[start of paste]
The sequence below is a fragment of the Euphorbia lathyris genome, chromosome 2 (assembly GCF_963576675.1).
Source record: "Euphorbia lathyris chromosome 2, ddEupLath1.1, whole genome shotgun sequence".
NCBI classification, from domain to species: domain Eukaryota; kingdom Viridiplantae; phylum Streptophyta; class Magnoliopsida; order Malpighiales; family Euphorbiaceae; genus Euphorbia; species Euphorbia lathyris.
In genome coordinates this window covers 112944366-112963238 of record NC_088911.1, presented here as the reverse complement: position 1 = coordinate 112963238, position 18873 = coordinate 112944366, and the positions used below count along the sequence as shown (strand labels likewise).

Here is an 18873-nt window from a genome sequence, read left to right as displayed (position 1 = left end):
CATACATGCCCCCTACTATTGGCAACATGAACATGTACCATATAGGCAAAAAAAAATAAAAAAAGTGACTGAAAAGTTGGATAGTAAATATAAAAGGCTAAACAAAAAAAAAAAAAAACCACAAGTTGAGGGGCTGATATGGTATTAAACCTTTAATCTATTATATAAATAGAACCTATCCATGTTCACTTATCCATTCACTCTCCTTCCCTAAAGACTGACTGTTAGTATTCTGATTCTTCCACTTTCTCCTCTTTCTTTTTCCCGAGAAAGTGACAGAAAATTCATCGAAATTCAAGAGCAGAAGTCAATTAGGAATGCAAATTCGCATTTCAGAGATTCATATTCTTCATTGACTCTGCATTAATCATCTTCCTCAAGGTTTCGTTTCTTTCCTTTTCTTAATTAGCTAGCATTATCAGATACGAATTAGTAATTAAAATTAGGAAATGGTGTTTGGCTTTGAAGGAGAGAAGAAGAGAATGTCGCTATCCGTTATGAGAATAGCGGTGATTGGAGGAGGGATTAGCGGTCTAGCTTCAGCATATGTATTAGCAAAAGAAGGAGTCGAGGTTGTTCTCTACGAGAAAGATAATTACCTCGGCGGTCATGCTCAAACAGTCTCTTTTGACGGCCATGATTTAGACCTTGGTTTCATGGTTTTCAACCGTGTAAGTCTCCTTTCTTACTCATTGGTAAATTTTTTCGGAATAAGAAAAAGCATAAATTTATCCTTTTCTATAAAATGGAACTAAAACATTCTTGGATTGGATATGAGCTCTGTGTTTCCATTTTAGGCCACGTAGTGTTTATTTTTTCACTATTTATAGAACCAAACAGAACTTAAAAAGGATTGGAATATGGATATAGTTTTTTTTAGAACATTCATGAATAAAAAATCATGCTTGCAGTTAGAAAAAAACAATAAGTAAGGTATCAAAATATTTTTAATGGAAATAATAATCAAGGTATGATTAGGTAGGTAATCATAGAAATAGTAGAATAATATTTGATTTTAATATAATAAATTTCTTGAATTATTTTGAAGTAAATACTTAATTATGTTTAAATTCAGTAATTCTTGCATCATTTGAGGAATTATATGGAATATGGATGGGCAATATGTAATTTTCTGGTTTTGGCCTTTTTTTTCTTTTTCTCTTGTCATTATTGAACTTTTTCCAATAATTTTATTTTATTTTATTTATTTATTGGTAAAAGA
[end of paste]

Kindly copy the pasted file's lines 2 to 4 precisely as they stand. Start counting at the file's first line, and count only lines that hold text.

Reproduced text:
Source record: "Euphorbia lathyris chromosome 2, ddEupLath1.1, whole genome shotgun sequence".
NCBI classification, from domain to species: domain Eukaryota; kingdom Viridiplantae; phylum Streptophyta; class Magnoliopsida; order Malpighiales; family Euphorbiaceae; genus Euphorbia; species Euphorbia lathyris.
In genome coordinates this window covers 112944366-112963238 of record NC_088911.1, presented here as the reverse complement: position 1 = coordinate 112963238, position 18873 = coordinate 112944366, and the positions used below count along the sequence as shown (strand labels likewise).